Today is Juneteenth. I have to admit that up until recently, I had not heard of this day. Now that I know about it, I wish that it had part of the curriculum when I was in school.
Across the political and cultural spectrum, there have been calls to make Juneteenth a national holiday. In my home state of New York, it has been declared a state holiday.
After 400 years of servitude, it is about time we gave the African-American community their due. It’s time to demolish the economic, political, and social structures that have forced Americans of color into a permanent underclass. It’s time to live up to the ideals that the United States is built upon.
Only then will we no longer live with a double standard.
Even in the darkest of times, there will always be that small light in the distance. As difficult it reach it as it may seem, we must always be fighting to get to that light.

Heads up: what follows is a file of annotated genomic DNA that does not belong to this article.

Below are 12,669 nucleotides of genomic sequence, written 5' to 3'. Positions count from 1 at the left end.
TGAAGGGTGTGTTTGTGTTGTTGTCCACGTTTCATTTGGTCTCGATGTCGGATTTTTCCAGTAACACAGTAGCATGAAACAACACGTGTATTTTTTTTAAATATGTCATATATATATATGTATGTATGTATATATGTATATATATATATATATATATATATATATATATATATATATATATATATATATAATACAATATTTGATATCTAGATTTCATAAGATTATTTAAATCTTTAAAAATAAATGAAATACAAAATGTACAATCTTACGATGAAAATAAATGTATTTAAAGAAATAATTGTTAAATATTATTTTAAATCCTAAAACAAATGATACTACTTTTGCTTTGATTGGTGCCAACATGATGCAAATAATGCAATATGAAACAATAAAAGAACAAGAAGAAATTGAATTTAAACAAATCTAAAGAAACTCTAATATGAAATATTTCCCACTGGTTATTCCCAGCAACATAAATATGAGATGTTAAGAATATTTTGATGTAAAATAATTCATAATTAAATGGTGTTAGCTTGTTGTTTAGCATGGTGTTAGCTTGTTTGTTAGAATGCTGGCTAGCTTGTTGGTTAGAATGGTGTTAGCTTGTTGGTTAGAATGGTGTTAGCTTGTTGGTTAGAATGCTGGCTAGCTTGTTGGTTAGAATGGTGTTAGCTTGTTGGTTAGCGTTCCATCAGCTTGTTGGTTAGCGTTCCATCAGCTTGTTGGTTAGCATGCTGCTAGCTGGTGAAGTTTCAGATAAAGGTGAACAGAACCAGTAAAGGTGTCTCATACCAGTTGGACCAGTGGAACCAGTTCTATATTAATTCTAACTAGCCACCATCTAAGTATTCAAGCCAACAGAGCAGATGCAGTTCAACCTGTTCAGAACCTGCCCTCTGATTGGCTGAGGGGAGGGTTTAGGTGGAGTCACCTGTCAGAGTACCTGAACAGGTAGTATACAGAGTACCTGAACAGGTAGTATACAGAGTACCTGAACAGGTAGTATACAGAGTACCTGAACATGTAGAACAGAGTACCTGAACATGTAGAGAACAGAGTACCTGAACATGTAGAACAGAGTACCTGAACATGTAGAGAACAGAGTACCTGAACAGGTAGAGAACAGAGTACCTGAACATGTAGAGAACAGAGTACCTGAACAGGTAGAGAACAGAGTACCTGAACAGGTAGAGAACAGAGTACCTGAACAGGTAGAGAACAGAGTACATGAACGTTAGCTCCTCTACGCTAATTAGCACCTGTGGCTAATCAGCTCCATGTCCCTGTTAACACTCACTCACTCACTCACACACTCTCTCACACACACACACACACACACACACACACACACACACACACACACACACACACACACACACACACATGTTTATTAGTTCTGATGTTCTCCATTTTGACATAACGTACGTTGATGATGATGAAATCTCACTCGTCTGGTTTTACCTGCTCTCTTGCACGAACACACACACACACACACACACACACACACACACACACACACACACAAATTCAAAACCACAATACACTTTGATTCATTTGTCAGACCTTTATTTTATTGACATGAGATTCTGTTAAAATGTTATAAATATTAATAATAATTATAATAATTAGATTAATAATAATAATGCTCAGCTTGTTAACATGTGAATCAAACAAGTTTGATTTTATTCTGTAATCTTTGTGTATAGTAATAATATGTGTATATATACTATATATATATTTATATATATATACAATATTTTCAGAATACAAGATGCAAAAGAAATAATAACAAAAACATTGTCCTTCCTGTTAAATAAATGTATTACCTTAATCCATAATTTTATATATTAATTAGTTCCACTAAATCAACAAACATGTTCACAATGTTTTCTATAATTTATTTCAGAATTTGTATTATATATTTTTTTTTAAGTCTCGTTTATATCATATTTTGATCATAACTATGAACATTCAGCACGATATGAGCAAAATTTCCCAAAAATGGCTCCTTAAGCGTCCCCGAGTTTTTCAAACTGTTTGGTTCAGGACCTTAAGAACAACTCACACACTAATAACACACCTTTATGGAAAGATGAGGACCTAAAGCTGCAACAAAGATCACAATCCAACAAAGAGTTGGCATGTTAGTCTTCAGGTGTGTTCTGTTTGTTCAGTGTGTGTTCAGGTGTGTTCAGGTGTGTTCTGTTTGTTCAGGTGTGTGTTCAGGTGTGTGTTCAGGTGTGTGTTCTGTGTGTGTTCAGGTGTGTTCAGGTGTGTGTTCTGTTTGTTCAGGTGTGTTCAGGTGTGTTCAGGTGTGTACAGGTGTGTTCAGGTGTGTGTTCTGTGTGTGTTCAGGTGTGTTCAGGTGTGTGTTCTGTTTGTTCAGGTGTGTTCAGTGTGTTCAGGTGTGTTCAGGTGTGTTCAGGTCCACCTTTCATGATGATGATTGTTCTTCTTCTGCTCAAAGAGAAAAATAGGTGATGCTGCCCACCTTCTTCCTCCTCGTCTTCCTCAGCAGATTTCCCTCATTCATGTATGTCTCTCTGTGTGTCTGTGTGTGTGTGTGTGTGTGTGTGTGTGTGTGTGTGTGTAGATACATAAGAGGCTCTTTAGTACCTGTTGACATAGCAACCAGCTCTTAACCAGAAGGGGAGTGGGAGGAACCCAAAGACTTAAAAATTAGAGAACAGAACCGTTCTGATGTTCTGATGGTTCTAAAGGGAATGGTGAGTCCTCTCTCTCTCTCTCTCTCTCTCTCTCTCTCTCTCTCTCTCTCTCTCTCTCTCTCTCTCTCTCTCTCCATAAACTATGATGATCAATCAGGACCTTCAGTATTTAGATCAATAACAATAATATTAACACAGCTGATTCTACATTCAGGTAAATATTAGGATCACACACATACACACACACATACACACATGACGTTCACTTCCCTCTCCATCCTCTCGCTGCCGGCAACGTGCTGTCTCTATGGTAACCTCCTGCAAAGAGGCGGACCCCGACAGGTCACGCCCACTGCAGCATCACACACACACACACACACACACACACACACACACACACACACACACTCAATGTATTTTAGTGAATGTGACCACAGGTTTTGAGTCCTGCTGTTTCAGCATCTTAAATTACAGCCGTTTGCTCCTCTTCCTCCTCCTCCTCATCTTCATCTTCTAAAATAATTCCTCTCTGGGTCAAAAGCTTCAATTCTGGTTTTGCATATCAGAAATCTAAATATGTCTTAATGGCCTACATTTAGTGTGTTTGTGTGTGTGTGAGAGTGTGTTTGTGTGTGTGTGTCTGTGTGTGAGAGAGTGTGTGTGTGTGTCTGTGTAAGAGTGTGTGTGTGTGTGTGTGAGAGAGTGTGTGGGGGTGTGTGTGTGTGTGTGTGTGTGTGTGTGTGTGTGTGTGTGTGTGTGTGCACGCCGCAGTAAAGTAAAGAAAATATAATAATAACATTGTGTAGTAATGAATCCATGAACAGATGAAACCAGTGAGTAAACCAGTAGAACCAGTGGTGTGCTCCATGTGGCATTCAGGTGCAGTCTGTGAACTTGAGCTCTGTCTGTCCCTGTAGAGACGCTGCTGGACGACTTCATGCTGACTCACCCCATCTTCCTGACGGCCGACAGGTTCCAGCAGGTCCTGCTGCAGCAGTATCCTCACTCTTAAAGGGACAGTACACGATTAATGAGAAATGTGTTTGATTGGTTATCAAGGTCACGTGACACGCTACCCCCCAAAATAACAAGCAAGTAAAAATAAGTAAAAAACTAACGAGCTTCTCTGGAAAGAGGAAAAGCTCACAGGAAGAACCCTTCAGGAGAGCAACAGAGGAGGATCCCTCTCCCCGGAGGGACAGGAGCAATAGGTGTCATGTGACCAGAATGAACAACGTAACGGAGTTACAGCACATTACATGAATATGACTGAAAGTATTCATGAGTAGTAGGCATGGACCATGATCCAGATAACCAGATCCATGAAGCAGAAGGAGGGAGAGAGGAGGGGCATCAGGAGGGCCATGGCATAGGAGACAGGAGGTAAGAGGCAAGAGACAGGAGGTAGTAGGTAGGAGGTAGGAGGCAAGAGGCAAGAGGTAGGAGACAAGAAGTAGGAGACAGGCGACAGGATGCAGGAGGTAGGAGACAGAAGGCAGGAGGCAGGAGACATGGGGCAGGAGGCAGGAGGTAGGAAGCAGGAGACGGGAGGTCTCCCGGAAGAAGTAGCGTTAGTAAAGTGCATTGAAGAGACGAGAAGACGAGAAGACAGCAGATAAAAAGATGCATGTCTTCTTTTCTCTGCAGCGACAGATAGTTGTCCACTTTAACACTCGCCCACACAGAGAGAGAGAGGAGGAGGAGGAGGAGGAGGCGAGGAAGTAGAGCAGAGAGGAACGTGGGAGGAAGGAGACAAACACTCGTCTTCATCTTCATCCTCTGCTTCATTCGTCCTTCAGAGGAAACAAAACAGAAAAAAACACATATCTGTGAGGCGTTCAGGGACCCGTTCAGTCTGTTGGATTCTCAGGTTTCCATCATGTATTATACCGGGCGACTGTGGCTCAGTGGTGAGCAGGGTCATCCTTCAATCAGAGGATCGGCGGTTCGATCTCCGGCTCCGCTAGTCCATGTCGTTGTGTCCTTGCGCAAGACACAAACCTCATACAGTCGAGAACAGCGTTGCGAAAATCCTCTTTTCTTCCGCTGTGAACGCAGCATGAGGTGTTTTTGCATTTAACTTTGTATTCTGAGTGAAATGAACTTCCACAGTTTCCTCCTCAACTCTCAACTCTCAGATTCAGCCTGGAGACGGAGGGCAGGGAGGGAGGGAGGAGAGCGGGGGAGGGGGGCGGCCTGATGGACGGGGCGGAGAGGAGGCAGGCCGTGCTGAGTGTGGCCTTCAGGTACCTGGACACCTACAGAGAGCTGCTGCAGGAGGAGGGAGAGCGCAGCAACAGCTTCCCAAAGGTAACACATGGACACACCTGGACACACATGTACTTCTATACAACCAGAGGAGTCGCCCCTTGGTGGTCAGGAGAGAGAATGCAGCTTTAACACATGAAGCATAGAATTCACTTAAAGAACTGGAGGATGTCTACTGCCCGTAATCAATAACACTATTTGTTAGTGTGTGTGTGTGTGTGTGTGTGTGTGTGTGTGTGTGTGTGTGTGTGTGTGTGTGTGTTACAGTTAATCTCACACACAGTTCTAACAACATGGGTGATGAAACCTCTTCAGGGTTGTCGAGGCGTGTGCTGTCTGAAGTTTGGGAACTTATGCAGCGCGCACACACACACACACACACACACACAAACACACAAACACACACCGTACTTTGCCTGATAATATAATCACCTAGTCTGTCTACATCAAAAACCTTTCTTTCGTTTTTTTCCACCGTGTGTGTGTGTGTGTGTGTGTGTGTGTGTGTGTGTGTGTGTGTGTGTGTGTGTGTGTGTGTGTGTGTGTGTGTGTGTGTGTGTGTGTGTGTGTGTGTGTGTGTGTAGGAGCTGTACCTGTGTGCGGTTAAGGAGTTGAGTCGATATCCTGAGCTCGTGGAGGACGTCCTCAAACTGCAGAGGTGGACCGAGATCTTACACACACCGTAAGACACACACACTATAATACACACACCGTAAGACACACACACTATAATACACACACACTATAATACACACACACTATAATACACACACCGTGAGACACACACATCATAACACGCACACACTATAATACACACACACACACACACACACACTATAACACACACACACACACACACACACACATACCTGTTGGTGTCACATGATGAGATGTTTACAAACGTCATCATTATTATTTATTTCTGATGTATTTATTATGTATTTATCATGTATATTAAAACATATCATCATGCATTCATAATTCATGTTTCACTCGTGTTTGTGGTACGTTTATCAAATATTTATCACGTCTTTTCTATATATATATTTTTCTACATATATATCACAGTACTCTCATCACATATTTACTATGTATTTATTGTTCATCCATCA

It is no secret that our nation has been in turmoil for the past few months due to the one two punch of Covid-19 and the murder of George Floyd. But even with all that, there is still something to smile about.
Yesterday, the Supreme Court upheld one of our nation’s highest ideals by making discrimination against the LGBTQ community in the workplace illegal. In a move that surprised many, two of more conservative judges (one of whom was appointed by you know who) stood with their liberal colleagues in favor of the ruling.
This gives me hope. We can live up to the ideals of life, liberty, and the pursuit of happiness. We can ensure equal rights for all. We can end the discriminatory practices that have been the unfortunate backbone of our nation for far too long.
It just takes time, work, and putting one’s fears aside to fight for a greater cause.
I can’t think of a better way to celebrate Pride month.
I think it is pretty safe to say that in the nearly three weeks since George Floyd was killed in Minneapolis, the world has changed. Across the globe, millions are making their voices heard. George Floyd was one man, but he has come to stand for those who have been killed by hate.